A bilingual city-state? Mayoral candidate proposes major language changes in Montreal

Balarama Holness aims to recognize English as the city’s second official language

Mouvement Montréal party leader Balarama Holness will recognize the city as officially bilingual, if elected mayor in the municipal election on Nov. 6 and 7. This proposal has emerged as Quebec prepares for Bill 96 to strengthen the role of French across the province.

Holness’ plan would ensure that all services on the island of Montreal are provided in both French and English. This includes the city’s commercial and tourism sectors, as well as official documentation from the municipality.

“When people arrive in Montreal, whether they’re speaking English or French, we want them to feel comfortable and don’t want them to struggle,” said Matthew Kerr, Mouvement Montréal’s mayoral candidate for the CDN/NDG borough.

Kerr added that his borough would benefit economically from recognized bilingualism. He expects the locals to open more businesses as it would be more convenient to acquire permits and deal with paperwork, as well as cater to a community that is already bilingual.

Fifty-five per cent of Montreal’s population speaks both English and French according to the 2016 census, with nearly 850,000 residents knowing at least three languages. Despite the city’s linguistic diversity, however, French remains the most dominant language in the city with two-thirds of Montrealers calling it their mother tongue.

Still, many francophone and Quebec-oriented organizations perceive bilingualism as a threat to Montreal’s cultural identity, fearing that French may become vulnerable if English gains the same legal status.

“French is already lacking protection at the legislative level,” said Marie-Anne Alepin, president of the Société Saint-Jean-Baptiste de Montréal (SSJB), in an interview with The Concordian. “We see the numbers, French is declining — and [Montrealers] can see this with their own eyes. When they shop downtown, half the time they will be served solely in English,” Alepin added.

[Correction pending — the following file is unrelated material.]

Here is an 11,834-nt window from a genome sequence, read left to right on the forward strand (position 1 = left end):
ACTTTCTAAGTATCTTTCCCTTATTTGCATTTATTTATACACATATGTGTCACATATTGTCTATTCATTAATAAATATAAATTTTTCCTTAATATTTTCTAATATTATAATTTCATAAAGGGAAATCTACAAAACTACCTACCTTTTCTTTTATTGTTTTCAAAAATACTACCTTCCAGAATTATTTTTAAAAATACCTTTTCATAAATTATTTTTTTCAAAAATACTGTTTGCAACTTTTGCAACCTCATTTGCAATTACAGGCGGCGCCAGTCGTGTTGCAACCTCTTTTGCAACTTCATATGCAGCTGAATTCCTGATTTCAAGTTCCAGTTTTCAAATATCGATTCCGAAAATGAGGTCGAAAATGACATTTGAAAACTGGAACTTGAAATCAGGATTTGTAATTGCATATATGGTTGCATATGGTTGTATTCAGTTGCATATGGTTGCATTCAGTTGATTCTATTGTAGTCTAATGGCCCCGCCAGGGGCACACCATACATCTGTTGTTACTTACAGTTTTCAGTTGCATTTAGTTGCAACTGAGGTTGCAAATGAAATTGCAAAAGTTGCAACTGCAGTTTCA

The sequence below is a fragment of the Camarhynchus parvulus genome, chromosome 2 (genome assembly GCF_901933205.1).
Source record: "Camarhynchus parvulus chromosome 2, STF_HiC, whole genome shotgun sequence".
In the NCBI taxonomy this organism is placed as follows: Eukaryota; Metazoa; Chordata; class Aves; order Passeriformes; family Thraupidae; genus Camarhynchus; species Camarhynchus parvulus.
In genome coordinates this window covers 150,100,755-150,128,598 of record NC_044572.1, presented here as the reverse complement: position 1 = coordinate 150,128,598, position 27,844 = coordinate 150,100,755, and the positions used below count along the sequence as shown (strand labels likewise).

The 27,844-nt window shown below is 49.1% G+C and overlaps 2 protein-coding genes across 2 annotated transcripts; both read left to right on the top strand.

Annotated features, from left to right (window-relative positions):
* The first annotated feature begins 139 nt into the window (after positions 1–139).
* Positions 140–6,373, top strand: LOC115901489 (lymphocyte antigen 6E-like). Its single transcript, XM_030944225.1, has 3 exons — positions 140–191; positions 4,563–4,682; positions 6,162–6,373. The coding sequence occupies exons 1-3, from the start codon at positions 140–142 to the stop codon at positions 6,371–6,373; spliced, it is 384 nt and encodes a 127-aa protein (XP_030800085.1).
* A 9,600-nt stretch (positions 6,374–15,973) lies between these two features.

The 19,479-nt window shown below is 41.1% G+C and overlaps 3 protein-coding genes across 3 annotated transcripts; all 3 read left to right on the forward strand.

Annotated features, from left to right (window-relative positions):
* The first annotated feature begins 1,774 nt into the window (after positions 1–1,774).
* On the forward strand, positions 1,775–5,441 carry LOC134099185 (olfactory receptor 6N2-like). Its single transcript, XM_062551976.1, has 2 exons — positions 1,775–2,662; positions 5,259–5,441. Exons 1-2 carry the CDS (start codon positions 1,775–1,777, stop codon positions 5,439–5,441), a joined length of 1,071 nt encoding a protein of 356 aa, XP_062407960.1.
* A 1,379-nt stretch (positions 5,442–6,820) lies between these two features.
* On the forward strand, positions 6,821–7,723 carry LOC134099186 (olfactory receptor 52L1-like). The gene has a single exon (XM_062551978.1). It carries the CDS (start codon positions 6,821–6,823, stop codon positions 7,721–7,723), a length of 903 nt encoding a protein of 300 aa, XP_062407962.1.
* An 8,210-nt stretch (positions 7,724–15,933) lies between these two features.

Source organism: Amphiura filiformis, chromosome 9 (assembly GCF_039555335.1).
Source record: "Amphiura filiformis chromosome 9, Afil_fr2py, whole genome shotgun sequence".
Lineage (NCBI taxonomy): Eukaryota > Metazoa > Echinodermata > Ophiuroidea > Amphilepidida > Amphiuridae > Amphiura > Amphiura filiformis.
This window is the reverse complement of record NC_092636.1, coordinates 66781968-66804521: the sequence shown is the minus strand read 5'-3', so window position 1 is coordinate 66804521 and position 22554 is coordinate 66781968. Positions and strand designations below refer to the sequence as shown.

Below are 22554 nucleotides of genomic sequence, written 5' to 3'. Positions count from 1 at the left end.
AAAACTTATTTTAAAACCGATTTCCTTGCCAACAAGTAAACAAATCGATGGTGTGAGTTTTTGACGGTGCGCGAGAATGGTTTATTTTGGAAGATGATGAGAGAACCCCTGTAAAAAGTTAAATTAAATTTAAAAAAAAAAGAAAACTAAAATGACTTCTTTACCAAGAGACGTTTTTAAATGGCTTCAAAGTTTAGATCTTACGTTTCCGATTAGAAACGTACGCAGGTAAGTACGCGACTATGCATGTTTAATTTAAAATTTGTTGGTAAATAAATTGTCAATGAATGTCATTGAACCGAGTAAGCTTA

To further solidify the role of French in the province, the Quebec National Assembly presented Bill 96 in May, which is set to affirm on a constitutional level that French is the only official language of the province.

Expected to become law by the end of 2021, Bill 96 will now require businesses with 25 to 49 employees to operate in French — a rule that only applies to companies with over 50 employees as of now. Government agencies will be required to use French exclusively in both oral and written communication, which also includes newly-arrived immigrants after the first six months of their stay in Quebec.

The Office québécois de la langue française (OQLF) is expected to gain more power, which already enforces the language law in Montreal’s food service and retail sectors. Earlier this year, two Montreal businesses were fined $1,500 for the lack of French on their websites, while a restaurant in Mile End received the same penalty in 2020 for having an English-only outdoor sign.

“But even the best law in the world won’t get around the fact that English is an appealing language, especially for the younger generation. […] With all the TV series and digital platforms, the interest for English is immense,” said Alepin.

The SSJB president specified that, while American culture is beautiful, it does not represent the culture of Quebec. As a solution to the linguistic challenge, Alepin proposes a mass investment in awareness campaigns as well as in French-language cultural projects and entertainment, which would make the language of Molière more attractive and competitive.

When it comes to investments, Holness argues that Montreal needs to gain a special city-state status as the city does not fully benefit from the revenue it generates.

“That $200 billion GDP has to come back to actually invest here in Montreal, whether it’s [in] infrastructure, small businesses and any other area of public life,” the candidate said in September after filing his application for the mayoral race.

With the annual municipal budget being just under $6.2 billion in 2021, Holness hopes to make use of taxation powers and create a more Montreal-oriented economy, following the example of Washington D.C. or Berlin.

In the municipal race, Holness currently stands in third place with 10 per cent of Montrealers supporting his candidacy, according to the most recent poll from Léger. The incumbent Valérie Plante of Projet Montréal is leading the race with 36 per cent of the vote, while Denis Coderre from Ensemble Montréal stays just one point behind.


Graphic by James Fay.

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